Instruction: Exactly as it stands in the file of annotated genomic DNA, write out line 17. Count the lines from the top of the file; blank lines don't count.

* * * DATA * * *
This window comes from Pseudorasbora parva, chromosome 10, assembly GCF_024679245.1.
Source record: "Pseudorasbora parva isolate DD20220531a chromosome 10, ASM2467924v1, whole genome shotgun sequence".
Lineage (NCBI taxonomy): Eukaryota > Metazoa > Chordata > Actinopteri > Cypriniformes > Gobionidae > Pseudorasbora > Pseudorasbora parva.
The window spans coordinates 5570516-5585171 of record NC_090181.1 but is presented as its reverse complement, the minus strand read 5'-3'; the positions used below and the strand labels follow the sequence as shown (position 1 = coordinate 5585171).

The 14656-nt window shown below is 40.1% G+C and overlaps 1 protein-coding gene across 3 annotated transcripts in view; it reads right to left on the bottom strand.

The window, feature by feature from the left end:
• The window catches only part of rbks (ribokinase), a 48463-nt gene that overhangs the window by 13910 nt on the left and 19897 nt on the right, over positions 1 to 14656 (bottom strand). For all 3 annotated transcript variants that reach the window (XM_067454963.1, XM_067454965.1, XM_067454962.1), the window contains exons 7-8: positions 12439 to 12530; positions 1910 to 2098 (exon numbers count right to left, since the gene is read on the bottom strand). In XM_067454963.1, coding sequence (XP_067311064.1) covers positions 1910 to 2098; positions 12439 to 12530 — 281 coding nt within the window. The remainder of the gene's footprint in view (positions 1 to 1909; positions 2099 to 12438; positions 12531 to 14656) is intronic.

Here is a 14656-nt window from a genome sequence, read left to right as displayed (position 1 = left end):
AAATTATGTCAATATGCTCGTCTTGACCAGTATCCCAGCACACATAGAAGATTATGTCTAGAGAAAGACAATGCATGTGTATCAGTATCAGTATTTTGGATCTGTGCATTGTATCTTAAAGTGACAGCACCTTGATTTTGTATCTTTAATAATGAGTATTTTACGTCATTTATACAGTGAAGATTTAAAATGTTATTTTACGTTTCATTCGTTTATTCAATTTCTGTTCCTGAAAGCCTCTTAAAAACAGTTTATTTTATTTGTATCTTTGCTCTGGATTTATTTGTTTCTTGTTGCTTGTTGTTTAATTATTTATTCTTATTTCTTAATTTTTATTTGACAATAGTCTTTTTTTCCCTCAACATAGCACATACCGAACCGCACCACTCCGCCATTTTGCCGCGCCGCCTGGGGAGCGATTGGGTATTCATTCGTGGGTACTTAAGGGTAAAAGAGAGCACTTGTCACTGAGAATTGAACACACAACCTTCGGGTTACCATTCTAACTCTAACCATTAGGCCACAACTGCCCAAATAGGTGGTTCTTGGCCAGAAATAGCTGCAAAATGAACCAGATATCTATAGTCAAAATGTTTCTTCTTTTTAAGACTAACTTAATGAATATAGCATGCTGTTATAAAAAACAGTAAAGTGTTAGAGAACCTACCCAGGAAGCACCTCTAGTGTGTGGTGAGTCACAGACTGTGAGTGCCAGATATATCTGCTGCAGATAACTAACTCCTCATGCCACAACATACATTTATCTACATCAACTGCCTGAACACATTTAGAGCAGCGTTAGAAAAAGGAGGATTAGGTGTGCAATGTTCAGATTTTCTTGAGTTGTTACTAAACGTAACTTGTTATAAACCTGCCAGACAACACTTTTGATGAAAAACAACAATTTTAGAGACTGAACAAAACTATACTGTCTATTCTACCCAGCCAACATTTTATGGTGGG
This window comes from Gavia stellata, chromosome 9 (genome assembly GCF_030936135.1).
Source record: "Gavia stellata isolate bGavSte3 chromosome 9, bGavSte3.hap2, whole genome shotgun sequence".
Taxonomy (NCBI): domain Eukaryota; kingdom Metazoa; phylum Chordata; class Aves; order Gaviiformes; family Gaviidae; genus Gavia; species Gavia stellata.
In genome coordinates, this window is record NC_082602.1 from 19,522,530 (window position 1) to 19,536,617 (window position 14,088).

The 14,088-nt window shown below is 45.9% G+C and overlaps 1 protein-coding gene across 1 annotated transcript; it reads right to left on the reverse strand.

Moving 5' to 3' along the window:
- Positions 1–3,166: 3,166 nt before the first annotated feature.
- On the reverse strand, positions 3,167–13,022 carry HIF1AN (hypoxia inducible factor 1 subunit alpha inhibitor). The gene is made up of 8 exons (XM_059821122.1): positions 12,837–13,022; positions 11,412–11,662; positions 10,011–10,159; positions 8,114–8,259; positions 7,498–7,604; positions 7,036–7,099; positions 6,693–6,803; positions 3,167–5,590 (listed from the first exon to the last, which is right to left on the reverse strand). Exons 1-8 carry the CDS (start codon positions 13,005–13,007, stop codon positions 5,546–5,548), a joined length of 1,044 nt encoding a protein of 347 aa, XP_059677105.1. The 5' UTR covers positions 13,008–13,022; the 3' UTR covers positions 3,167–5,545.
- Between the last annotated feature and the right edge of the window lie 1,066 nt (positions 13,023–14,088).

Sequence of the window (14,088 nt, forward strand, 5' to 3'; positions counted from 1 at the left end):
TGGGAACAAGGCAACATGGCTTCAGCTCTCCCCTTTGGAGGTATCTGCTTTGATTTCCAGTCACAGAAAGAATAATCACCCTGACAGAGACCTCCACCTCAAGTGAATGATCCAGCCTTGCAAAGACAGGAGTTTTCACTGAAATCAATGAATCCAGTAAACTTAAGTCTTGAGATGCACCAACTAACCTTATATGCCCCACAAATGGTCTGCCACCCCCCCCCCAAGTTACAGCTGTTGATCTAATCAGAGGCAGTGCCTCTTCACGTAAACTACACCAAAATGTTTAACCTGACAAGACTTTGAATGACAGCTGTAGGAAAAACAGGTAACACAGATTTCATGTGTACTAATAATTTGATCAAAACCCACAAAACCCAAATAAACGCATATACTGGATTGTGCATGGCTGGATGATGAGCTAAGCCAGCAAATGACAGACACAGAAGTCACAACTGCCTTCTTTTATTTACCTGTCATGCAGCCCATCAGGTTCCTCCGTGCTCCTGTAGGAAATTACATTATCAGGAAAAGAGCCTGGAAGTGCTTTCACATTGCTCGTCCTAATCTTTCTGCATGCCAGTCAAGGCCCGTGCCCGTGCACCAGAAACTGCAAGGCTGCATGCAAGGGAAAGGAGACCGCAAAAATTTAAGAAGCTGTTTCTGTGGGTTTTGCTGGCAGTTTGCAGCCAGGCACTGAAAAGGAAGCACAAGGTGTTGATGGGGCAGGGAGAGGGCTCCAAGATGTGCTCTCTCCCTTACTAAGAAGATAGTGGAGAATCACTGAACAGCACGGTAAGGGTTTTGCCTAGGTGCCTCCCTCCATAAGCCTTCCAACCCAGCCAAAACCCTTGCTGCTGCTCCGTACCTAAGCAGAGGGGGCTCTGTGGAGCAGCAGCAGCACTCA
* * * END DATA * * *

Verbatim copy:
- On the reverse strand, positions 3,167–13,022 carry HIF1AN (hypoxia inducible factor 1 subunit alpha inhibitor). The gene is made up of 8 exons (XM_059821122.1): positions 12,837–13,022; positions 11,412–11,662; positions 10,011–10,159; positions 8,114–8,259; positions 7,498–7,604; positions 7,036–7,099; positions 6,693–6,803; positions 3,167–5,590 (listed from the first exon to the last, which is right to left on the reverse strand). Exons 1-8 carry the CDS (start codon positions 13,005–13,007, stop codon positions 5,546–5,548), a joined length of 1,044 nt encoding a protein of 347 aa, XP_059677105.1. The 5' UTR covers positions 13,008–13,022; the 3' UTR covers positions 3,167–5,545.